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WILSON, N.C. – “When I left that lecture, I was just completely amazed about how much we’re in debt and how much it affects us. It’s not going to affect their generation; but since we’re the newer generation coming along, it affects us more than anybody right now. I thought it was a good lecture, and I learned a lot.”
That was how Barton freshman Cat Tippette summarized her reaction to the lecture given by 1968 Barton alumnus and United States Representative Walter Jones.
The congressman from North Carolina’s 3rd District appeared on campus on March 24, to speak on “The Economic Future of America.” Covering topics such as the national debt, illegal immigration, the war in Iraq, and China’s imminent threat to the stability of our economy, Jones’ lecture painted a bleak picture.
“We are a debtor nation. We are borrowing money everyday to pay our bills, and that is not a good situation to be in,” said Jones.
Strongly stressing the economy’s critical condition, he sought to involve the younger generation in seeking a solution.
“The reason I want to speak to you young people is because you can make a difference,” said Jones encouraging the students to vote and email Congress.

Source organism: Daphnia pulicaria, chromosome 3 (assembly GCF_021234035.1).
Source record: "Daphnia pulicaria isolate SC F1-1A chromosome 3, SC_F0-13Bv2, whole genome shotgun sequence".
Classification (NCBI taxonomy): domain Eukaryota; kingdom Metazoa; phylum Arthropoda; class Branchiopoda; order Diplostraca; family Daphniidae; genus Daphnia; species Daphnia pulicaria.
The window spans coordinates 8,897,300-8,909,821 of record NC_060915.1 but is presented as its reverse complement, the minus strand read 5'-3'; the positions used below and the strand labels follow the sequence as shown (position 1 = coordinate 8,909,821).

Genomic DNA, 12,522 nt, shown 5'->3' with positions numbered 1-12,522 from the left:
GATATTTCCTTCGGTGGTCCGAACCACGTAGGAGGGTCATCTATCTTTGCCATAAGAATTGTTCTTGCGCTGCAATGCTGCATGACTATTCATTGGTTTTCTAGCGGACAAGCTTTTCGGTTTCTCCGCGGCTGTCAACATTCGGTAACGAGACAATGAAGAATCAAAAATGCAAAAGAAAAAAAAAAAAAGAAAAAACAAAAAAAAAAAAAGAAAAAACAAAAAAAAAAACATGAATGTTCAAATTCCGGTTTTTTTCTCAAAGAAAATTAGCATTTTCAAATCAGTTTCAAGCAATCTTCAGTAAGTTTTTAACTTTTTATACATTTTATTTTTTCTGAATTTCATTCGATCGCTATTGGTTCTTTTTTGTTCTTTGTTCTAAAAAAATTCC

“I felt like I was more informed as someone who can vote. I understood where he stood on the issues, and the issues were more defined for me,” stated sophomore Mallory Magelli.
“It made me think. It definitely impacted my own personal life and made me realize that you’ve got to get a little bit more involved,” said freshman Savannah Fulton.
Fulton confessed to having no intention of voting before hearing Rep. Jones: “I didn’t care. I definitely do now.”
Associate professor of geography, Dr. Jean Palmer-Moloney coordinated the event after Rep. Jones in a previous meeting had mentioned that he would like to speak at Barton.
“I think the more we can present people in the world who are dealing with the issues we’re trying to teach in class, the more effective it is,” said Palmer-Moloney.
She also recognized the unique experience the lecture provided to Barton’s students:
“How incredible is it to have a United States representative in a room where he can look you in the eye and be able to take a question from you with no microphone!”
Palmer-Moloney, who sees Barton’s small size as a plus, stated, “You can have the chance to build personal relationships with your professors. You can have some incredible, unique opportunities to meet these guest speakers, to actually ask them questions, to hang out with them after their formal lecture’s over.”
Being able to see and hear the congressman in person draws the doings of D.C. down to a more personal level; and at an institution that boasts “College on a first-name basis,” that’s only fitting.
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